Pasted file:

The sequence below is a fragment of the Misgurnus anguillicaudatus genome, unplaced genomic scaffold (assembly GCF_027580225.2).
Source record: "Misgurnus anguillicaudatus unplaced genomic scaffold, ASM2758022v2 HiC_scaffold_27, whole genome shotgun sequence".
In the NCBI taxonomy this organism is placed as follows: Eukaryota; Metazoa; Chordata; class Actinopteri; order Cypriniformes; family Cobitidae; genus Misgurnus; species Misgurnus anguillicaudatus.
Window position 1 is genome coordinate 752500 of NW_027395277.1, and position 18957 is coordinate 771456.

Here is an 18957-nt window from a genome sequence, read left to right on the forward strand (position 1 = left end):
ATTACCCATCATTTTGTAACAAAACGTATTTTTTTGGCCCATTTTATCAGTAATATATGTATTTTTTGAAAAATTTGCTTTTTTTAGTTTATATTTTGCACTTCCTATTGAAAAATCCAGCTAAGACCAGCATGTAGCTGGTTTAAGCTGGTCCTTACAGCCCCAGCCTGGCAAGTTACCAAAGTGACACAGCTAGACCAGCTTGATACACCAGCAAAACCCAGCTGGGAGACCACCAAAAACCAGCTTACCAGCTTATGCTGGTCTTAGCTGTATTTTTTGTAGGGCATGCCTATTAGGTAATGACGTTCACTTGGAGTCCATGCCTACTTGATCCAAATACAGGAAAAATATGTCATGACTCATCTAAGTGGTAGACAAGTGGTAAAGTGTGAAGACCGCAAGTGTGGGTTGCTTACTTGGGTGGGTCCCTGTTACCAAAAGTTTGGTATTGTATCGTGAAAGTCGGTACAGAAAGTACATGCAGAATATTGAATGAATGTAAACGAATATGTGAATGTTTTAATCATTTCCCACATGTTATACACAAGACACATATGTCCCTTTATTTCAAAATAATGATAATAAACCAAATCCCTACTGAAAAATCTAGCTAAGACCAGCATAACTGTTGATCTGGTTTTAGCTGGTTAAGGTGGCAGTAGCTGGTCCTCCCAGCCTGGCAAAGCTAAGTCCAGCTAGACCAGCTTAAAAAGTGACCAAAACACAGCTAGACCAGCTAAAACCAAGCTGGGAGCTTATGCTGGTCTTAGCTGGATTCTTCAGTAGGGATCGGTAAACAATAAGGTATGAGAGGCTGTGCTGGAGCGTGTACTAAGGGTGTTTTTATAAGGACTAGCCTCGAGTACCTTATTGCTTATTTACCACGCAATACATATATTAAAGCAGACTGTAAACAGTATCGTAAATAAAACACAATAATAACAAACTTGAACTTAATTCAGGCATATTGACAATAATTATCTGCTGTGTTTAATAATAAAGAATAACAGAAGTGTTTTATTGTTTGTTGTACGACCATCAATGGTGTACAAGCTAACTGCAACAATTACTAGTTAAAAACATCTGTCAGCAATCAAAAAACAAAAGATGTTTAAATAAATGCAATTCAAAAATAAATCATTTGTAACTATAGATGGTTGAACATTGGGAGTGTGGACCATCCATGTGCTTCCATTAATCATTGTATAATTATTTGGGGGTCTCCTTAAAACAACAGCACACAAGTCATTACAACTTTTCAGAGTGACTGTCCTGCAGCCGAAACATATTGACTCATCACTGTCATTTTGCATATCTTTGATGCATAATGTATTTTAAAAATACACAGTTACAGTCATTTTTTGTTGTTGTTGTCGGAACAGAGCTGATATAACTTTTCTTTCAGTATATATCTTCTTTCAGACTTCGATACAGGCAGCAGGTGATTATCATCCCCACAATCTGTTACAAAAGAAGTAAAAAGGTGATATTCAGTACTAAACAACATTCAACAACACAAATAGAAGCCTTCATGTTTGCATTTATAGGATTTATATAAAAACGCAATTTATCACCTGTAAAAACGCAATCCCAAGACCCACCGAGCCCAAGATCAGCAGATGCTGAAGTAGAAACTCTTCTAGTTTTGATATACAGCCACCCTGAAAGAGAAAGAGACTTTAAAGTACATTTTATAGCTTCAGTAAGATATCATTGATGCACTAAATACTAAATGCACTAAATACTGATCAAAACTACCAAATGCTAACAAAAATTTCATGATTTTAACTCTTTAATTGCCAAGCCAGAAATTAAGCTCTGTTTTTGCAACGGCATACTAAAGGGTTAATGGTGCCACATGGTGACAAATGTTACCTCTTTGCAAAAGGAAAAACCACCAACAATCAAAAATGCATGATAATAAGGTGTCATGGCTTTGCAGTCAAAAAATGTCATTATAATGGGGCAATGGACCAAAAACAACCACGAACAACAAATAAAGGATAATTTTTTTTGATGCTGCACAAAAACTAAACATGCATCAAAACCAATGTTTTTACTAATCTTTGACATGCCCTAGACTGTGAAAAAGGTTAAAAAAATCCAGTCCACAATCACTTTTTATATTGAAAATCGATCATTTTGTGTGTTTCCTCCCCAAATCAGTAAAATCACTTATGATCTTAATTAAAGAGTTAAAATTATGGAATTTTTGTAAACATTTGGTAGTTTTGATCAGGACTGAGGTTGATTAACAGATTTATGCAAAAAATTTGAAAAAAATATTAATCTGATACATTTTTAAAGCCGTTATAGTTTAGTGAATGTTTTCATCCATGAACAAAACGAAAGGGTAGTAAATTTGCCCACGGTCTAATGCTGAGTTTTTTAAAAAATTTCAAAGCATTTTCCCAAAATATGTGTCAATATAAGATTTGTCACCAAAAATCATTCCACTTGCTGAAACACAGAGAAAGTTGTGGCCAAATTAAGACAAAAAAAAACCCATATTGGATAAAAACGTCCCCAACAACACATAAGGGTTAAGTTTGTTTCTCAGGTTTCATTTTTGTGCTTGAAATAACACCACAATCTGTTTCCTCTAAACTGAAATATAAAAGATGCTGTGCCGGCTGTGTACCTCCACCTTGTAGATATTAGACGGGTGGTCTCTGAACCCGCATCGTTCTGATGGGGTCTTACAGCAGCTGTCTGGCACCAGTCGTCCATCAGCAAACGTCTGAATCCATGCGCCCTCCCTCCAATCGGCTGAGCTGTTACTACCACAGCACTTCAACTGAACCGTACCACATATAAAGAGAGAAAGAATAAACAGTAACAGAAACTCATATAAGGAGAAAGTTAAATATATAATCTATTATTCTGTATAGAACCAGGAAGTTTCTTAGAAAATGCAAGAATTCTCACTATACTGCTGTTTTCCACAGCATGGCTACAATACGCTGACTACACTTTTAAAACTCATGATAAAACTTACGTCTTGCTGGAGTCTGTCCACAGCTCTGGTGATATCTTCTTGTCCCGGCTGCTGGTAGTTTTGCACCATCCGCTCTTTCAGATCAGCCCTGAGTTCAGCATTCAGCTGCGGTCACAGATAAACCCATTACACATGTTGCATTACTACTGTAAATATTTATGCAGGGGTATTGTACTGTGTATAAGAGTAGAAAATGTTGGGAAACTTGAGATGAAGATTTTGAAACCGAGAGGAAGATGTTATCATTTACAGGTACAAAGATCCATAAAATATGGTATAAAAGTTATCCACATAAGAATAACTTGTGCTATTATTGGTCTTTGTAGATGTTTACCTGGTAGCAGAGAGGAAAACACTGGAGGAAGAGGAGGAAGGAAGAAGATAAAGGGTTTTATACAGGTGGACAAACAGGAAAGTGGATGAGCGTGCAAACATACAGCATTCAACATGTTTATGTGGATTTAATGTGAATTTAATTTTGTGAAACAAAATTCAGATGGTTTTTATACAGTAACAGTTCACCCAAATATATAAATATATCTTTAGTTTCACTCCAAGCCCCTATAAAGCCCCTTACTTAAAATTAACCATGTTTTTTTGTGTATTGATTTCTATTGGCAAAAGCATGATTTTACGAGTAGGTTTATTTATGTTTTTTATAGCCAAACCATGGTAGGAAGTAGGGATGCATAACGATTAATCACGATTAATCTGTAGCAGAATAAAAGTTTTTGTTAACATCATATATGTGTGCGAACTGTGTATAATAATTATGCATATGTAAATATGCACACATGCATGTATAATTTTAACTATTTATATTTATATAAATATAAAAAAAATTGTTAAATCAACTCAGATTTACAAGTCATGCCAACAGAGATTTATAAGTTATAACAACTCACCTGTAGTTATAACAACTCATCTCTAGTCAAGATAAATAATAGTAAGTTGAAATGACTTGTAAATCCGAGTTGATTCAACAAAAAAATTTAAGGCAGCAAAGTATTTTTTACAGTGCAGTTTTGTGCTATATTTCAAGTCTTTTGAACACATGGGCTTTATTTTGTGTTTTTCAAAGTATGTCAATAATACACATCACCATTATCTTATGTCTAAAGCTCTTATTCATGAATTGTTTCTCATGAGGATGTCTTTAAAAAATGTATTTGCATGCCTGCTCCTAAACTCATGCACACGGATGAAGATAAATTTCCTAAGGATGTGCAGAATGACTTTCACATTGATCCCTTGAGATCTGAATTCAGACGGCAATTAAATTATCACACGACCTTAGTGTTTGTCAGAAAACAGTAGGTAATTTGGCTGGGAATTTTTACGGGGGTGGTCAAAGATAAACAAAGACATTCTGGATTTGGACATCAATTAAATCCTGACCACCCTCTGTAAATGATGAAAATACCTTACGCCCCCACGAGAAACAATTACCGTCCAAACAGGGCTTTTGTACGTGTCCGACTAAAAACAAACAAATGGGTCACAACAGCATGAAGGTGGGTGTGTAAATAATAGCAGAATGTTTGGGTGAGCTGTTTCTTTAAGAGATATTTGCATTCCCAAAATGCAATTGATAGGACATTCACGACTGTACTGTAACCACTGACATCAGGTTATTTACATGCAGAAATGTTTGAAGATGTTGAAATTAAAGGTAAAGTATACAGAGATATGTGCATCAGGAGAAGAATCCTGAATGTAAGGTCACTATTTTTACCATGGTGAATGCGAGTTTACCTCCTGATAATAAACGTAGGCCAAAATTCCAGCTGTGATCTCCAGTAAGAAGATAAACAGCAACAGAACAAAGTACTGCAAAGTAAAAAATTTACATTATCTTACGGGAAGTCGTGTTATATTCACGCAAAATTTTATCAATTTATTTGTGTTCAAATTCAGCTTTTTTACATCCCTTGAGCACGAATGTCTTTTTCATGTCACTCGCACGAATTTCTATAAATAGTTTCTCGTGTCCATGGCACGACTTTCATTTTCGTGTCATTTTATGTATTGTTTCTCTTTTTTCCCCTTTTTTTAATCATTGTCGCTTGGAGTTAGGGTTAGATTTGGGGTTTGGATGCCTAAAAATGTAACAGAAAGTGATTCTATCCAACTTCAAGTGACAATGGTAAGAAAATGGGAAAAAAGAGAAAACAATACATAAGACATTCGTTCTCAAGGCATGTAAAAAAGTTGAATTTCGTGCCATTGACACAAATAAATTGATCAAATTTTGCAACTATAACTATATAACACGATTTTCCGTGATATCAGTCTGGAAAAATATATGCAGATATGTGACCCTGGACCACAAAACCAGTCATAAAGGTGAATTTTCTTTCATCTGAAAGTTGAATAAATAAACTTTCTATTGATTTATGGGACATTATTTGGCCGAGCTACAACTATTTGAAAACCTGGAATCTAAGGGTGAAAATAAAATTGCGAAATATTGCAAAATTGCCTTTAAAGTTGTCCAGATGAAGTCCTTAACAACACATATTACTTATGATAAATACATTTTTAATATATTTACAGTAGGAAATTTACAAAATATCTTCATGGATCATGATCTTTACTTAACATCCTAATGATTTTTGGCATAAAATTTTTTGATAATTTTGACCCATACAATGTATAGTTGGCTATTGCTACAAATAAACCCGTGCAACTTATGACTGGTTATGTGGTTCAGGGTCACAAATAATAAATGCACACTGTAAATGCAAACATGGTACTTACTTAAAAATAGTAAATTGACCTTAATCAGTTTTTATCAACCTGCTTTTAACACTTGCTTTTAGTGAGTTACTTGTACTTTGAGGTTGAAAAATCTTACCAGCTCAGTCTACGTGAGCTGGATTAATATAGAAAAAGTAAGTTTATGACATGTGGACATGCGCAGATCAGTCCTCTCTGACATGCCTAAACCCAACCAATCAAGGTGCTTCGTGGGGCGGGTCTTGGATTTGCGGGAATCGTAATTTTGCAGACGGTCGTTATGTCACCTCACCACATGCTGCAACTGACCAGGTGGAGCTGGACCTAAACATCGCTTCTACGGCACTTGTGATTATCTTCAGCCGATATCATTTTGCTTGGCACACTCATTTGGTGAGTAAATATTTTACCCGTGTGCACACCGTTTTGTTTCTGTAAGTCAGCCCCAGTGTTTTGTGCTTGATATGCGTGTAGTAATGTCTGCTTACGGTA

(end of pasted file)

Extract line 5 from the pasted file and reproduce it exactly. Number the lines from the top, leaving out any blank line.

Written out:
Here is an 18957-nt window from a genome sequence, read left to right on the forward strand (position 1 = left end):